I'm working with a recipe for a black ale (Cascadian Dark Ale) and it's telling me to dry hop 0.25 oz Warrior hops and 0.5 oz Cascade hops right after transferring to the carboy. I had read that the best time to dry hop was after some of the fermentation had already taken place. Is this timing special to the Cascadian dark? What are the consequences of dry hopping this early in the fermentation? Should I adjust the recipe?

4 Answers 4


There is nothing special about the style. The best time to dry hop is … immediately before serving, ultimately. Hops fade as a function of time, so minimizing the time between introduction and consumption is key. E.g., if you want to age/condition your beer for 3 weeks post-primary before serving, and want to dry hop for one week, you should introduce the dry hops after 2 weeks.


The instruction to add hops to the carboy is a little unusual, but if you think about it, its kind of like a post-chilling whirlpool addition, so its not totally unheard of. You will loose some delicate aroma through off-gassing during fermentation, and since its only .75oz total, I doubt this addition will contribute much to the finished beer.

Some folks advocate adding dry hops at the tail end of fermentation, but before its totally done. The idea being that the last bits of C02 from the fermentation will help drive out the oxygen introduced with the dry hops. I suppose this is more important with loose leaf hops as opposed to vacuum-sealed pellets. You will loose a touch of dry hop character from adding them early like this, but the trade off is that less oxygen post-fermentation means that the beer tastes better for longer.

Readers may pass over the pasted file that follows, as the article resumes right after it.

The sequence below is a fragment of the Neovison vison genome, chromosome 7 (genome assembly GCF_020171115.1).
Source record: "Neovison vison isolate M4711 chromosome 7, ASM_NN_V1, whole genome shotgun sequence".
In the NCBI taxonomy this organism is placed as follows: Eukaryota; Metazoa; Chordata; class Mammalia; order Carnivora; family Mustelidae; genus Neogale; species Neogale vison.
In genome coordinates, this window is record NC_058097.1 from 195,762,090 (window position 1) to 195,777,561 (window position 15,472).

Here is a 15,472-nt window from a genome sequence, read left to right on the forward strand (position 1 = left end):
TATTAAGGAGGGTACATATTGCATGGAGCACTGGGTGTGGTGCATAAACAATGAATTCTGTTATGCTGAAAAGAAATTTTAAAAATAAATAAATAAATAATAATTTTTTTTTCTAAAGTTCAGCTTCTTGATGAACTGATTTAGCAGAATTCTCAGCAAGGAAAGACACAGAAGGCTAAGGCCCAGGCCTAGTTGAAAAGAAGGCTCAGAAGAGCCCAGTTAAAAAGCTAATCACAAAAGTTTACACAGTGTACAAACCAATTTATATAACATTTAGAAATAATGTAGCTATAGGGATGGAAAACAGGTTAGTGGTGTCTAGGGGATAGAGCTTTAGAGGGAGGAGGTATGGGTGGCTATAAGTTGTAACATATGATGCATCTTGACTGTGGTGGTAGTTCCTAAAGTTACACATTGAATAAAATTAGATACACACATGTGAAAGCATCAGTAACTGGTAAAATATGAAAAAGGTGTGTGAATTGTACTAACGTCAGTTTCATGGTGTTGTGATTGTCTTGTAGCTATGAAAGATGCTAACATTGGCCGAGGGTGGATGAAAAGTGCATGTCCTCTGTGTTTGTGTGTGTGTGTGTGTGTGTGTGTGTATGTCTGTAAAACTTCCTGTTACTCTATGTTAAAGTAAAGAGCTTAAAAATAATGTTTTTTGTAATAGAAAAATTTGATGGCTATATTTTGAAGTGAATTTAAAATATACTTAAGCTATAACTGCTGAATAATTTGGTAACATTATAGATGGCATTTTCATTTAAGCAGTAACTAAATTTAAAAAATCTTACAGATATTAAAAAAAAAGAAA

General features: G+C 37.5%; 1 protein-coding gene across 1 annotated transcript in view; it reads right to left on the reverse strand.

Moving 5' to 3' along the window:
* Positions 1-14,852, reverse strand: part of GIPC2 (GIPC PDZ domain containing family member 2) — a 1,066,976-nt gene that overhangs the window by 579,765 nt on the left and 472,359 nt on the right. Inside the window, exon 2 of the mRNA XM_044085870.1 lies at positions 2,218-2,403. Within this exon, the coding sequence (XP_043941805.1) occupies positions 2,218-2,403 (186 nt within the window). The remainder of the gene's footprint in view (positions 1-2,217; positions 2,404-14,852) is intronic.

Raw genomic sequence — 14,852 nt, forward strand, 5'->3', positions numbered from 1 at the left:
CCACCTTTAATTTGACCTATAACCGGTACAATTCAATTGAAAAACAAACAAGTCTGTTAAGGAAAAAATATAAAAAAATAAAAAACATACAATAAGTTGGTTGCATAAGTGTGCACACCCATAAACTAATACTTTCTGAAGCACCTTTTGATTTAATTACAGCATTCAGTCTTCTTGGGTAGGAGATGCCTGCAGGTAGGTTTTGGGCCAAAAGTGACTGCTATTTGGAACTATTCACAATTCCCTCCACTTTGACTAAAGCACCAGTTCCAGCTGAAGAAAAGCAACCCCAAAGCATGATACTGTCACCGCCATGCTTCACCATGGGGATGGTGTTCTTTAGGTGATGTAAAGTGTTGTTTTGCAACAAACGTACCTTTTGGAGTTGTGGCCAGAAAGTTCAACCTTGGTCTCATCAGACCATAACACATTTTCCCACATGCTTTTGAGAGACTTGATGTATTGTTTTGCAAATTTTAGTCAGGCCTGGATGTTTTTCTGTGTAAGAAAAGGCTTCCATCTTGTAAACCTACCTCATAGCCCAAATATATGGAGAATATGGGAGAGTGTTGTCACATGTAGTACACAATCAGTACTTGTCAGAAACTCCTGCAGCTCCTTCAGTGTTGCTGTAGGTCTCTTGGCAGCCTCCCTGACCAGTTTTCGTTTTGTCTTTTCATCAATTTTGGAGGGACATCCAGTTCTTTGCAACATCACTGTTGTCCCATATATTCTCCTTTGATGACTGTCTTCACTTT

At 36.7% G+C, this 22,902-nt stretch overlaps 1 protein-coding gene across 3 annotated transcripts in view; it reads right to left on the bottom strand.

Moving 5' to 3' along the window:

Aroma = molecules in the air detected by olfactory neurons in your nose, so it makes sense that if your yeast are producing lots of CO2, the gas will carry away some of your nice aroma molecules and reduce the effectiveness of the dry hop, which is really about maximizing that hop aroma. In my experience, 2-4 days before bottling/kegging seems to work well, a week max. The last IPA recipe I did recommended fermenting a week then dry hopping for 2 weeks so I tried it. It still has a big hop aroma, but I think it resulted in a bit less hop aroma than the 2-4 day dry hop I've done before.


my experience has been that 3-5 days total is plenty for dry hopping, post fermentation and as close to kegging/bottling as possible.

  • Please, post an answer in a form that makes sense on it's own, even if other answers are deleted and comments purged.
    – Mołot
    Apr 19, 2016 at 11:39
  • -which is why I followed the "agree with" statement immediately by the actual point I was agreeing with :) Regardless, will try to remember for future reference
    – ts_watson
    Apr 21, 2016 at 12:41

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